Now that XP is finally out and "shrink wrapped," I'm getting more questions, as well as sharp-eyed readers pointing out (ouch) errors.
A reader asks how to use XP Pro as a file server in a home or a small business wherein the clients all run Windows 9x or WinME. He was quite perplexed about the whole thing because he was used to the old Windows 9x/ME notion that shares could have two passwords, the "read only" and "read/write" passwords. It's an excellent question because it reminds us of some of the very significant under-the-hood differences between Windows (9x) and NT (Windows XP). The notion of two passwords that everyone uses doesn't exist in NT.
He didn't see how to set the read-only and read/write passwords for XP in the book, not surprisingly, as of course NT doesn't do security that way. And I'm not a big fan of the idea of using XP Pro or any version of Workstation as a file server, but here's my answer to his question.
We're talking about a system wherein the shared files sit on the XP box, NOT the WinME box. WinME doesn't offer much in the way of flexibility with permissions. So if you're used to Windows 9x's lame two-level passwords from Windows For Workgroups, Win 9x, or WinME, then get ready for a more powerful set of permissions because XP isn't REALLY Windows... it's NT!
Let's say that you have three people in your household -- Mom, Dad, and Junior. You have a file named DADSSTUFF.DOC that you want Dad to be able to read and write, Mom to be able to view, and Junior to not be able to access at all.
Step 1: Tell XP about Dad, Mom, and Junior. Create local user accounts by that name.
Step 2: Tell the WinMe workstations about Dad, Mom, and Junior. Create local user accounts on the WinME boxes by those names. Junior should only log on as Junior, Mom as Mom and Dad as Dad.
Step 3: Set security on DADSSTUFF.DOC. Because of its security-oriented nature, XP gives you two levels of security: share security and NTFS security, that is file-level security. Modify NTFS security by right-clicking the file, choosing Properties and clicking the Security tab. Just Add Junior and deny him all access, add Mom and give her Read access, and add Dad and give him full control. Share the folder that contains DADSSTUFF.DOC That'll do it!
But I warned the reader that in my opinion that this wasn't an optimal answer mainly because it's a lot of work to maintain. As Mom (for example) has an account on each WinME box as well as the Win XP box, then when she wants to change her password, she needs to do it separately on each box -- yuck. A method that CENTRALIZED the user accounts would be far better, and (no surprise) there is such a method -- an Active Directory domain. For that, one needs a Windows 2000 Server, and I recommend that approach. But you can certainly make the XP-as-file-server approach work also with, again, a bit of work. Nevertheless, it was an interesting question -- I'd completely forgotten about how Windows 9x handles share access control, and never considered that someone would want to duplicate it in XP!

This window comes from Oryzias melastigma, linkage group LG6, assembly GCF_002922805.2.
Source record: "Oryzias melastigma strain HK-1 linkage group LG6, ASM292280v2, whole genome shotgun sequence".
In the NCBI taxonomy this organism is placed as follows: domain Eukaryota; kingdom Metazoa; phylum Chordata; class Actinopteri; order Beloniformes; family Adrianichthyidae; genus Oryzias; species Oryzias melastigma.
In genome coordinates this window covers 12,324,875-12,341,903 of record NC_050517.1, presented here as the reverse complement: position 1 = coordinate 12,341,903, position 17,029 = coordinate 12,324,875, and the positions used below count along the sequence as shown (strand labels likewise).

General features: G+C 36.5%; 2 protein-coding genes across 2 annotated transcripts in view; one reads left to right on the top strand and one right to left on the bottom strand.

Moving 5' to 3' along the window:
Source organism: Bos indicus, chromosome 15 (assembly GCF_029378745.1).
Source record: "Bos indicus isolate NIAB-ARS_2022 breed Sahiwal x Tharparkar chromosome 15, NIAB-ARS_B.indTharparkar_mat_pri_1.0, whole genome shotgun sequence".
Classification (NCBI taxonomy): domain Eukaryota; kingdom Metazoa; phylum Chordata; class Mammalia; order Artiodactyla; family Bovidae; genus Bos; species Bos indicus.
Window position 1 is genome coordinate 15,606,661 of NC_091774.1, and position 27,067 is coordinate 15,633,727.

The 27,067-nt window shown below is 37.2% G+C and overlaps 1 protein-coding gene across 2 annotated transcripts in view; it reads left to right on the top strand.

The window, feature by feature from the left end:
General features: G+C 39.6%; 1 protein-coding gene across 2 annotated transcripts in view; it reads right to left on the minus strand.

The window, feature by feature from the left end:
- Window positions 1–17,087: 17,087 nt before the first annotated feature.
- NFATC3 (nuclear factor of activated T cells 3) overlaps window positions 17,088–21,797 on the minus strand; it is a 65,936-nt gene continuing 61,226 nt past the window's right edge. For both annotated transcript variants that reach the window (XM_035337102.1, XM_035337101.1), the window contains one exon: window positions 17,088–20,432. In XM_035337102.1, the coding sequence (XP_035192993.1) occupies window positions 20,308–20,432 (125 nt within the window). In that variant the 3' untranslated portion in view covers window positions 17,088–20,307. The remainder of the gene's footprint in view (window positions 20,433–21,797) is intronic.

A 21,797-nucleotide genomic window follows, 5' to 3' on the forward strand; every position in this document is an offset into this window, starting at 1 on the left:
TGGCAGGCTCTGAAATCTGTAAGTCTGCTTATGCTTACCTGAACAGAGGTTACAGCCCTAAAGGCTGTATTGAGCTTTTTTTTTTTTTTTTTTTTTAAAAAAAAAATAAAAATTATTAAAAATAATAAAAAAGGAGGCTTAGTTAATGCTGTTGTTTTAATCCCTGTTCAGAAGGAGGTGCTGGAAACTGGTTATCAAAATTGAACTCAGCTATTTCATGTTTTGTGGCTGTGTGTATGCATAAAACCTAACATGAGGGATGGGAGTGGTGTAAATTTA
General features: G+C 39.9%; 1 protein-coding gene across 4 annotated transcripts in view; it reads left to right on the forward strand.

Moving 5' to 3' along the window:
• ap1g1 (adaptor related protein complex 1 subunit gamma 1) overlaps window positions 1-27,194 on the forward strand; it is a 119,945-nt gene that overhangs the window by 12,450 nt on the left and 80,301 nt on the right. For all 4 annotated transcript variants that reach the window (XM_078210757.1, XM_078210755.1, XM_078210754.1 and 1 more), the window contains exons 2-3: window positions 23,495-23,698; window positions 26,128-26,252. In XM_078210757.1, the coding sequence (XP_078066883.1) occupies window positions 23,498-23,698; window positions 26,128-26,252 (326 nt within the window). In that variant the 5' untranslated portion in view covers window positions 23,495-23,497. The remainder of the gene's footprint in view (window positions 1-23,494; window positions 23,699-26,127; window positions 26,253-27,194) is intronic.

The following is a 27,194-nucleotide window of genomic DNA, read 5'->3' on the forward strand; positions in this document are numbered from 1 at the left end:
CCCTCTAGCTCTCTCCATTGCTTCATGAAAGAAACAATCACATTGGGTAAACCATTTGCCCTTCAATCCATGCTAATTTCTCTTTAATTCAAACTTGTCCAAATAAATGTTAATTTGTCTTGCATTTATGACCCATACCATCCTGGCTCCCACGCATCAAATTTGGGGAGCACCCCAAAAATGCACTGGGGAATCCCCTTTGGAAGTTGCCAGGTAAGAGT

Reader Paul Smith wrote to ask this: he replaced an NT 4.0 workstation with an XP Professional workstation. As the machine sits on a segment without any servers, he was used to setting the NT 4.0 Workstation machine up as the Master Browser on that segment. But he found that the XP Professional system refused to assume the Master Browser role, and wondered what could be the cause. It was a fascinating question, so I hazarded a guess and (whew) was right. (You know what they say, even a blind pig finds an acorn occasionally.<g>)
The answer was XP Professional's built-in "firewall," the Internet Connection Firewall (ICF). It's a very, very simple "firewall" in that once enabled, all it does is to block all incoming TCP and UDP ports. That's not such a bad thing on a system that only acts as a client -- receives e-mail, surfs the Web, or attaches to NT-based file and print shares -- but in this case the system was also being used as a kind of low-intensity server by nudging it to be the Master Browser on its segment. As ICF tells the system to ignore all incoming data except for responses to questions initiated at the system, the XP Pro box never had any interest in becoming the Master Browser.
My next thought was to try to figure out how to disable ICF from the command line. I'd hoped that NETSH would have a command for it, but I couldn't find one. There is, however, a service that drives both ICF and the Internet Connection Sharing (ICS), the simple NAT router that's been around since Windows 98 SE. So one way to shut off ICF from the command line is this improbable-looking-but-effective command:
net stop "Internet Connection Firewall (ICF) / Internet Connection Sharing (ICS)"
That's clearly not the best way, however, as the Advanced Properties still show ICF as being enabled, even though it isn't.
I was looking through the Mastering Windows XP Pro book on Remote Desktop and I realized that we missed out on a way to use Remote Desktop on XP... you can access an XP desktop via Internet Explorer, just as you can Terminal Services on Windows 2000 Server.